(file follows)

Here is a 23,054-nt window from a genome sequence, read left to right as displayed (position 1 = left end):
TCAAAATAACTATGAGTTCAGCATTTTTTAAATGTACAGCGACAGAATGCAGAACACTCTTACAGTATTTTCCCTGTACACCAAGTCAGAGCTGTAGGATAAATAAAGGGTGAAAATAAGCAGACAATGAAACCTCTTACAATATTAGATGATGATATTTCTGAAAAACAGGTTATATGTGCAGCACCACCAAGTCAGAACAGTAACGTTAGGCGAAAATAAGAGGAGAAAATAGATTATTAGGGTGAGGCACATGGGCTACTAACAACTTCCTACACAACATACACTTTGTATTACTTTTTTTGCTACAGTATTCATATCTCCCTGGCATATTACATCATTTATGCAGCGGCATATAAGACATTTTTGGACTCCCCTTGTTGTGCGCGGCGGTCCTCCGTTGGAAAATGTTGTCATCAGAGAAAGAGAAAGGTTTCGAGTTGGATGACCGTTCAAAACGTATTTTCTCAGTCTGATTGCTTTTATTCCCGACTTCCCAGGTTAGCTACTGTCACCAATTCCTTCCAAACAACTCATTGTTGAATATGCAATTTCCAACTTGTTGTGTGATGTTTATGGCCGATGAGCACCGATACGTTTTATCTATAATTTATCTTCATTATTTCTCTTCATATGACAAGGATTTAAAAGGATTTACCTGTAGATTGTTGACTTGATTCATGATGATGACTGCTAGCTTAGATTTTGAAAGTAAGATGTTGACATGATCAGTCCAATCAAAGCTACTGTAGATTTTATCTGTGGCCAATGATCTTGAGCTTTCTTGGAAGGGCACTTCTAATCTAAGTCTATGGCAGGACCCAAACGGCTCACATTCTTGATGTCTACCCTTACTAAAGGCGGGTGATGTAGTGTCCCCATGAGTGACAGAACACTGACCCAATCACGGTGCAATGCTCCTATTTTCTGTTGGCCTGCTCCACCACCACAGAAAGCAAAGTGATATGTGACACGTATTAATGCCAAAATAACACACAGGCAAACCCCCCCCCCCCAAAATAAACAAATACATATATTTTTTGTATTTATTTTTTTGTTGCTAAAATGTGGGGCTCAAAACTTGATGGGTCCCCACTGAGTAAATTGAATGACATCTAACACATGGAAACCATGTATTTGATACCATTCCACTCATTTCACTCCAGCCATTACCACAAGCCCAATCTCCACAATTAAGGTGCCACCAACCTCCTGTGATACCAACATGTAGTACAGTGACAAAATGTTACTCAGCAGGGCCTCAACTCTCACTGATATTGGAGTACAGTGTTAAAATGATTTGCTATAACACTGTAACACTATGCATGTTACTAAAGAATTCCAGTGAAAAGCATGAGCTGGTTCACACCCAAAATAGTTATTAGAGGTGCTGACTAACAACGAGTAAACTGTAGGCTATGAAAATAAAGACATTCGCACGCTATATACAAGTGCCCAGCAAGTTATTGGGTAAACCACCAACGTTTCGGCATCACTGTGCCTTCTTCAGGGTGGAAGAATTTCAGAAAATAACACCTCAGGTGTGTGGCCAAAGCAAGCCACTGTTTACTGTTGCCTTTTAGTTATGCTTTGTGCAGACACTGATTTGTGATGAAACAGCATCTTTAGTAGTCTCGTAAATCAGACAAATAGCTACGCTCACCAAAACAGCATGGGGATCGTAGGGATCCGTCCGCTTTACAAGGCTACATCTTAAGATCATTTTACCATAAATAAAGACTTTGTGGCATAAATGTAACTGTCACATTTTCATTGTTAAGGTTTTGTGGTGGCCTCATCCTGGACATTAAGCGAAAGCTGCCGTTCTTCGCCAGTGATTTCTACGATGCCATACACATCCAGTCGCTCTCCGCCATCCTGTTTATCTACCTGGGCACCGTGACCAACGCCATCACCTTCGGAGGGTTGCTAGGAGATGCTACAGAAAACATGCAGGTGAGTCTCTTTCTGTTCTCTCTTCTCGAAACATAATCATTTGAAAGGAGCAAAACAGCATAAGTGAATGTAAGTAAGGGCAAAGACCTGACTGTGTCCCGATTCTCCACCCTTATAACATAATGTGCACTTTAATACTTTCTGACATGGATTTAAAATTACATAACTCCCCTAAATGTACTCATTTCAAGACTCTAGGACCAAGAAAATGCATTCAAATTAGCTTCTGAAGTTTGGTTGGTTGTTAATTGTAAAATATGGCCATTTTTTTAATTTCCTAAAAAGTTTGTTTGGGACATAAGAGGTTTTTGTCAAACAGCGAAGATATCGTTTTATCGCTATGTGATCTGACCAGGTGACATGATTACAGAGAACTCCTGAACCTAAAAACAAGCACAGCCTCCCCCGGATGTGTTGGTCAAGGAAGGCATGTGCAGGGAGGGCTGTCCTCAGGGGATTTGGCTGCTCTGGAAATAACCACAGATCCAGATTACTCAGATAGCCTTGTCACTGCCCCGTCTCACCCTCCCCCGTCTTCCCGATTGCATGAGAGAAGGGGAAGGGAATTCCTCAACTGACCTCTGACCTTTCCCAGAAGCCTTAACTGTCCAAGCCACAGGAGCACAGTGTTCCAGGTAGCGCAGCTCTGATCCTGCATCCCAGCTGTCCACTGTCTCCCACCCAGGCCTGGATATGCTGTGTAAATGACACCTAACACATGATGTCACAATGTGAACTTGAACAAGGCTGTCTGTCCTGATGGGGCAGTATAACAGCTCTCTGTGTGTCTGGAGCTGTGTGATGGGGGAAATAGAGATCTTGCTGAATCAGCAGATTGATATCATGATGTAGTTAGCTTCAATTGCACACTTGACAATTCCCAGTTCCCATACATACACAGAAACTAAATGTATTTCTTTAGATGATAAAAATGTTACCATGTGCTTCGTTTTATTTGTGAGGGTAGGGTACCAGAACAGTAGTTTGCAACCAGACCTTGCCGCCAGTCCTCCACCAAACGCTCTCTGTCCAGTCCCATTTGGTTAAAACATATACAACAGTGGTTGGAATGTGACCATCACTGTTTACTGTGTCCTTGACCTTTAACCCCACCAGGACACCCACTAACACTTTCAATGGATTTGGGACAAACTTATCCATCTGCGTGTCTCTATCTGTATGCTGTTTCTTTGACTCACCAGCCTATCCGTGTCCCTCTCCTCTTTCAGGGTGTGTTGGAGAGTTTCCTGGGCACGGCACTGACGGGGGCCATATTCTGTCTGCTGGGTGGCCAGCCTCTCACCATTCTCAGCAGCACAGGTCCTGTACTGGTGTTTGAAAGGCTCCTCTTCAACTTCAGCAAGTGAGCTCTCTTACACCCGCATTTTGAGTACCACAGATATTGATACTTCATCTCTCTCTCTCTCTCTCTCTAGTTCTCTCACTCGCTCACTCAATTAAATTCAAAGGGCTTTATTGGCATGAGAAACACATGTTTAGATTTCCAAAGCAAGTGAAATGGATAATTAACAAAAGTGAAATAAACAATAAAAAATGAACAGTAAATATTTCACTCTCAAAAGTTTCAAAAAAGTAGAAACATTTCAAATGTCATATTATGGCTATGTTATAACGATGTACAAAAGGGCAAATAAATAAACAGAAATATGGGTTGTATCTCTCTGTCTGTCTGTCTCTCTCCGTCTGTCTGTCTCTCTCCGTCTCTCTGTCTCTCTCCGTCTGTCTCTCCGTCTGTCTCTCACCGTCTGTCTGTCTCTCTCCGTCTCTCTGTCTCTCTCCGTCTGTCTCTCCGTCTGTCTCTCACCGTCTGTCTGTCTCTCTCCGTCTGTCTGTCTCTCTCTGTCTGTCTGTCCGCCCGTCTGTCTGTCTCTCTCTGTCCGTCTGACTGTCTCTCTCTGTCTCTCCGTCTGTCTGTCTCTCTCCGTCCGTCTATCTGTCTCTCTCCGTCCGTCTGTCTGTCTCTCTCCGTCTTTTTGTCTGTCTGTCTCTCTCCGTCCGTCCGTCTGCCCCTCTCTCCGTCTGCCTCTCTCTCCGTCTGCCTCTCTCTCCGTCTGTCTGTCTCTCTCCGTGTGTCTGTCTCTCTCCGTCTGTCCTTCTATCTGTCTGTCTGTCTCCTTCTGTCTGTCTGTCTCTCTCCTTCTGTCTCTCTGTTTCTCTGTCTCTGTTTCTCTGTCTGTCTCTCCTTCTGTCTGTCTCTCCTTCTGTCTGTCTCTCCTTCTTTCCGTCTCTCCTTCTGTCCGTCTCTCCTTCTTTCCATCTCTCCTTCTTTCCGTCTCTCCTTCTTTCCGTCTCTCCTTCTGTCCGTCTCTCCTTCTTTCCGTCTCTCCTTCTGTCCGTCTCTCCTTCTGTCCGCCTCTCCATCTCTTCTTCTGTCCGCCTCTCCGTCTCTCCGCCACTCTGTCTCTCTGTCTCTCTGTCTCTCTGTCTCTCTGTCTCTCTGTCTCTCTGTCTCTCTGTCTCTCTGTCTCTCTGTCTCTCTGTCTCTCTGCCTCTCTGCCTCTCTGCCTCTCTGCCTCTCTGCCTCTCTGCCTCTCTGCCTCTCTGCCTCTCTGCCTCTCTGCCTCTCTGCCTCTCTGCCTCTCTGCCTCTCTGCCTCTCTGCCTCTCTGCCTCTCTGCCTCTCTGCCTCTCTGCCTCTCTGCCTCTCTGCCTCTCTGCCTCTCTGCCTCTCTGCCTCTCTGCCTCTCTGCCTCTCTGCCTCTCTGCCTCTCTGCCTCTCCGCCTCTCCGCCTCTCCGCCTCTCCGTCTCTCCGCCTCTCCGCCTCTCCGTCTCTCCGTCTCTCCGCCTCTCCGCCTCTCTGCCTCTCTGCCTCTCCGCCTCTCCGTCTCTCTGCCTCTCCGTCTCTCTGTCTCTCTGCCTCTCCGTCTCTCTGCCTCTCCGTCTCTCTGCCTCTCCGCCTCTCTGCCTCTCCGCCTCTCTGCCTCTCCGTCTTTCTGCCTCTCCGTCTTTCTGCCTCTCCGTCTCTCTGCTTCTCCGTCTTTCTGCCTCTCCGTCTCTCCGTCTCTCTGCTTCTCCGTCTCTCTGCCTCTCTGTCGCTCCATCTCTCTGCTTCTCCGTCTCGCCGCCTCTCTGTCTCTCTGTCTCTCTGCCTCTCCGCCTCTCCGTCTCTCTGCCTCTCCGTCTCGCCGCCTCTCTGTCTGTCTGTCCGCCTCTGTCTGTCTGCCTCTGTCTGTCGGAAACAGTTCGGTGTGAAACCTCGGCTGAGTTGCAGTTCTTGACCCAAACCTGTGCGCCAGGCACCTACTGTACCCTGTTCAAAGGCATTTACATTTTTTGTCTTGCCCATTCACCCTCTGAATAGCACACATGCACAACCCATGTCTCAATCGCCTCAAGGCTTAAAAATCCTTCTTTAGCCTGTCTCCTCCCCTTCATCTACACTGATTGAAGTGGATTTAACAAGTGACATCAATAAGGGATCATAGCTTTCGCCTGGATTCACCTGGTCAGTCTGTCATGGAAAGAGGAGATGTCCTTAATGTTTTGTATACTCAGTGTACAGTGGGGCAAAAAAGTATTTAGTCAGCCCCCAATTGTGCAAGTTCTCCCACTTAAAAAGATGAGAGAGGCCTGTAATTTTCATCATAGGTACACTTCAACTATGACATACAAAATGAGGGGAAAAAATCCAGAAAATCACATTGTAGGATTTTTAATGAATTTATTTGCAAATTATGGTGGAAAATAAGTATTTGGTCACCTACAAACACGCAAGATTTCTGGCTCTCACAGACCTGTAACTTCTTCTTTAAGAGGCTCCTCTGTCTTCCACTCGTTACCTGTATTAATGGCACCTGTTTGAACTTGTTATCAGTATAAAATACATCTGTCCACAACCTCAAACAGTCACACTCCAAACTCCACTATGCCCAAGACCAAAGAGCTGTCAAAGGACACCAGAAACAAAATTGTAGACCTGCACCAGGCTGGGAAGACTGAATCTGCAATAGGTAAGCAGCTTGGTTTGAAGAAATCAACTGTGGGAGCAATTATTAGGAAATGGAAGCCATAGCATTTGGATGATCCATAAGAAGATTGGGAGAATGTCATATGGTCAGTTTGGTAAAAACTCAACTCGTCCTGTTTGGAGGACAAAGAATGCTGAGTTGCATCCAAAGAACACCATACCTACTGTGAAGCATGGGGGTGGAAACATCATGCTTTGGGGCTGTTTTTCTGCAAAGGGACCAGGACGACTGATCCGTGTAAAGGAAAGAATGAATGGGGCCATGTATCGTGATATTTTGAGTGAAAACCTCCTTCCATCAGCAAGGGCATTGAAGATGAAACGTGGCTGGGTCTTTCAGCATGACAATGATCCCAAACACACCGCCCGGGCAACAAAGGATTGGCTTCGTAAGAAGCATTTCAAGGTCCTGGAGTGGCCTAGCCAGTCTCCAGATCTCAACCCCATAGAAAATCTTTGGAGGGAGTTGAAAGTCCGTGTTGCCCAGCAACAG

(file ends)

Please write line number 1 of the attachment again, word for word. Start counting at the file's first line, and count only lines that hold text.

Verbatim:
Here is a 23,054-nt window from a genome sequence, read left to right as displayed (position 1 = left end):